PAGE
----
‘Branding must be single-minded and you can not say too much through packaging. If you do, you undermine the brand. In my experience, packaging design that takes on too much of an advertising role usually doesn’t last long,’ he says.
Knowles cites WMH’s adventurous (and since redesigned) Jaffa Cakes packaging as an example. ‘The creatives at Williams Murray Hamm are the pioneers of bold packaging design, which incorporates advertising. Although the Jaffa Cakes packaging was groundbreaking and award-winning, its boldness quickly proved too much, which was probably why McVities decided to axe it,’ he says.
Alongside a move towards bolder packaging design, the world of advertising has become ever more fragmented. Advertising has begun to use more and more channels of communication, incorporating media such as the Internet, TV and even mobile phones. This fragmentation, Knowles points out, makes successful advertising increasingly expensive for clients and brings packaging into the frame. ‘Packaging is a cheaper medium and, as a result, clients are starting to use packaging as advertising,’ says Knowles. ‘But this destroys the ability to create a unique identity for a brand, as it creates barriers for the packaging to remain constant. The two must play separate roles.’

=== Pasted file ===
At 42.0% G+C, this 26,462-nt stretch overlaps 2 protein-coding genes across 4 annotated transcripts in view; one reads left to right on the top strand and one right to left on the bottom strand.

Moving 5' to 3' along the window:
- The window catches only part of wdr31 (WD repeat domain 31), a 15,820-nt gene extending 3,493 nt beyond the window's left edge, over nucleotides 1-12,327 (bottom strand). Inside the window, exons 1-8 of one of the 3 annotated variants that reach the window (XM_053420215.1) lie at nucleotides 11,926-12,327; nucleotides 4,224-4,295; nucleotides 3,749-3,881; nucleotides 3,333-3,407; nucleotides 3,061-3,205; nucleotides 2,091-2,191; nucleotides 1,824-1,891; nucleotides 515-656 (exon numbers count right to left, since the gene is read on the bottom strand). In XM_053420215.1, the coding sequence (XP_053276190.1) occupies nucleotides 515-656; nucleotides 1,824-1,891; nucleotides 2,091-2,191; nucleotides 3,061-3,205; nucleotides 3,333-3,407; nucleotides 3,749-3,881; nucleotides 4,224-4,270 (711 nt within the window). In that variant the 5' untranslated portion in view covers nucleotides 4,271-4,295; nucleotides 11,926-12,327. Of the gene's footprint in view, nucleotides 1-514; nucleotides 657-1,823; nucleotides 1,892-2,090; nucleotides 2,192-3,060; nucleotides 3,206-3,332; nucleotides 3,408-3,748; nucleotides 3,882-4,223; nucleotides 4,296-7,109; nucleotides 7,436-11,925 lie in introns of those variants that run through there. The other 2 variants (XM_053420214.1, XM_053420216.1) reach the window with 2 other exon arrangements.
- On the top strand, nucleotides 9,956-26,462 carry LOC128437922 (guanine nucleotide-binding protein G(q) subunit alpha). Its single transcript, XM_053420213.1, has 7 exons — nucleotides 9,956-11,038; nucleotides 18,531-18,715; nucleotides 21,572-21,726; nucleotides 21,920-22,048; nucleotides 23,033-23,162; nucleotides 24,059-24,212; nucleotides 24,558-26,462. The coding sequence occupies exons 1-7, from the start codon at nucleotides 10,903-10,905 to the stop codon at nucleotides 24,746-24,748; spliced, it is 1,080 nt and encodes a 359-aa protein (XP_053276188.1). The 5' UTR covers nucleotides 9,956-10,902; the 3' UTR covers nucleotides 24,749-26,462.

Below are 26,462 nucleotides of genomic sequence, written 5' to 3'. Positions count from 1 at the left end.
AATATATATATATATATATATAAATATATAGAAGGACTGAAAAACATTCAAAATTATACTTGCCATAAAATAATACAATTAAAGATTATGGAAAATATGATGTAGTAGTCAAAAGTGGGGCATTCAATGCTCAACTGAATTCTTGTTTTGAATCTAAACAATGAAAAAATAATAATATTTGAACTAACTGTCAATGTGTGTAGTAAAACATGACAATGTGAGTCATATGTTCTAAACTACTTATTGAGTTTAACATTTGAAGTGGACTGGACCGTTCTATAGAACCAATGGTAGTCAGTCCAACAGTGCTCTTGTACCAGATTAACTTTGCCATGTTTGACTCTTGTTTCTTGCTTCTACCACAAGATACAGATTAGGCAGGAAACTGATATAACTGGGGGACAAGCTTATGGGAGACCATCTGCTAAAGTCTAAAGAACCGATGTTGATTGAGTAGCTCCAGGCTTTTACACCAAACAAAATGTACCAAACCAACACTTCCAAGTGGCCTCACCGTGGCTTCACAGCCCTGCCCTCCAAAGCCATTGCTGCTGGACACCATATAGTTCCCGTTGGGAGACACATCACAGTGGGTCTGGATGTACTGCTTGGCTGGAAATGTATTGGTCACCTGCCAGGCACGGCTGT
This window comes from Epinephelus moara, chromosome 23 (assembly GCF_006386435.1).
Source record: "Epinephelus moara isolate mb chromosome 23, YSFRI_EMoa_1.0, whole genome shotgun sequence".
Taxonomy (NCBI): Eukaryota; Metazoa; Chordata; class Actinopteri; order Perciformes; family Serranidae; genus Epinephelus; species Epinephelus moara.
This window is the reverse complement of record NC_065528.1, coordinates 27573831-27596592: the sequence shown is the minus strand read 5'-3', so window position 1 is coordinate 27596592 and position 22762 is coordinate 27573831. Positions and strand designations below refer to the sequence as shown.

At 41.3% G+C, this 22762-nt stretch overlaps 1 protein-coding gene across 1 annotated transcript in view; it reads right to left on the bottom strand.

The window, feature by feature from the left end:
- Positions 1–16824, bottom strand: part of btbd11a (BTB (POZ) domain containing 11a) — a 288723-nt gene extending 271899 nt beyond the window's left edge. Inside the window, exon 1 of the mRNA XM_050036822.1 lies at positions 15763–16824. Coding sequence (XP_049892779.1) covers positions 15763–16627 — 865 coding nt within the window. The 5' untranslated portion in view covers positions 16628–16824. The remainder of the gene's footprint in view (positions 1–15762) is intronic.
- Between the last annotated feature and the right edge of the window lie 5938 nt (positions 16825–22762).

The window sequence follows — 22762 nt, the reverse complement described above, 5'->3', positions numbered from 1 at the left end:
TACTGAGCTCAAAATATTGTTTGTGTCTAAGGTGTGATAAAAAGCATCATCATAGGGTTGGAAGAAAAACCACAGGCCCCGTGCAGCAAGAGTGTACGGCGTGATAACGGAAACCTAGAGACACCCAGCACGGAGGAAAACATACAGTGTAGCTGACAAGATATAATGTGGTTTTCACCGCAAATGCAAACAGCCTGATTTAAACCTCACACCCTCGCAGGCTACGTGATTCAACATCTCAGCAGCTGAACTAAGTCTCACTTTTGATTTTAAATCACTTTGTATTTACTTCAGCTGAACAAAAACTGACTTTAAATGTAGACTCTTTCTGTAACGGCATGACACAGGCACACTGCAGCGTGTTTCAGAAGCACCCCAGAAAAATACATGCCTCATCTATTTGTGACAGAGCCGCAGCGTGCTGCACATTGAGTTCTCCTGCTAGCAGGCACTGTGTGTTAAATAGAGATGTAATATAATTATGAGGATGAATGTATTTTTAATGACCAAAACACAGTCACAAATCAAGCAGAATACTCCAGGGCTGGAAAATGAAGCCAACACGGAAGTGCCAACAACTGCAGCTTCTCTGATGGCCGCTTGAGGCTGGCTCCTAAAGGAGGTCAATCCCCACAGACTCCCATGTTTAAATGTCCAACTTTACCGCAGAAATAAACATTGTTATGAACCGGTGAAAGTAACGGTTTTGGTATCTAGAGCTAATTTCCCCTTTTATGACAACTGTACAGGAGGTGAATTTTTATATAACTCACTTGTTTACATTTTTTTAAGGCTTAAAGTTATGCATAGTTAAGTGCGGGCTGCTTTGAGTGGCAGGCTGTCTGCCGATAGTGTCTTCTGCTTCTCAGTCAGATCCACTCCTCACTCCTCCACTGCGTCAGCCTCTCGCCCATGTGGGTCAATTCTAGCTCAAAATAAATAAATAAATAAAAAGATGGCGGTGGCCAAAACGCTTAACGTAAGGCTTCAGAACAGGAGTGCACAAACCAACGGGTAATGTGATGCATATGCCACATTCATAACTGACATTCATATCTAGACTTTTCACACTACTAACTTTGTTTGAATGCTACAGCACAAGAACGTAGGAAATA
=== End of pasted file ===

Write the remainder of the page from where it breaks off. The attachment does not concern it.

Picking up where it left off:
Even if, as Knowles argues, packaging and advertising must each do their own job, they clearly also need to work together. For many designers and advertising creatives, achieving harmony is the most important aspect of the marriage between the two media.
But, of course, design consultancies and advertising agencies don’t always work well together. According to Hamm, a lack of communication between the two can lead to inconsistencies in the work. He suggests design consultancies and advertising agencies should not merely be briefed together, but continue to share their ideas throughout the creative process. ‘If, after being briefed together, you go off for a few months and work separately on your ideas, often when you come together at the end, despite the same brief, the ideas are so different that they don’t fit together,’ he says.
Hamm says the advertising campaign of a brand must be in visual harmony with the packaging and sympathetic with the brand position. ‘The two media must be used alongside each other to do the right thing for the brand. And the right thing is a smooth transition between the two.’ He points to O2 as an example of a brand that shows complete harmony between its design and advertising by Lambie-Nairn and VCCP respectively (who incidentally share the same premises). ‘What Lambie-Nairn has done with the O2 brand is extraordinary. It’s not often there is such a seamless transition between design and advertising. This to me translates as full control of the brand,’ he says.
The blurred dividing line, and the sophistication of consumers’ understanding of the games that brands play, is amply demonstrated by personal care range Original Source. Coming full circle, its press advertising (by BDH/TBWA) depicts the shower gel carrying a WMH-type slogan, even though the actual products on sale (designed by Alloy, with graphics by The Chase) do without. l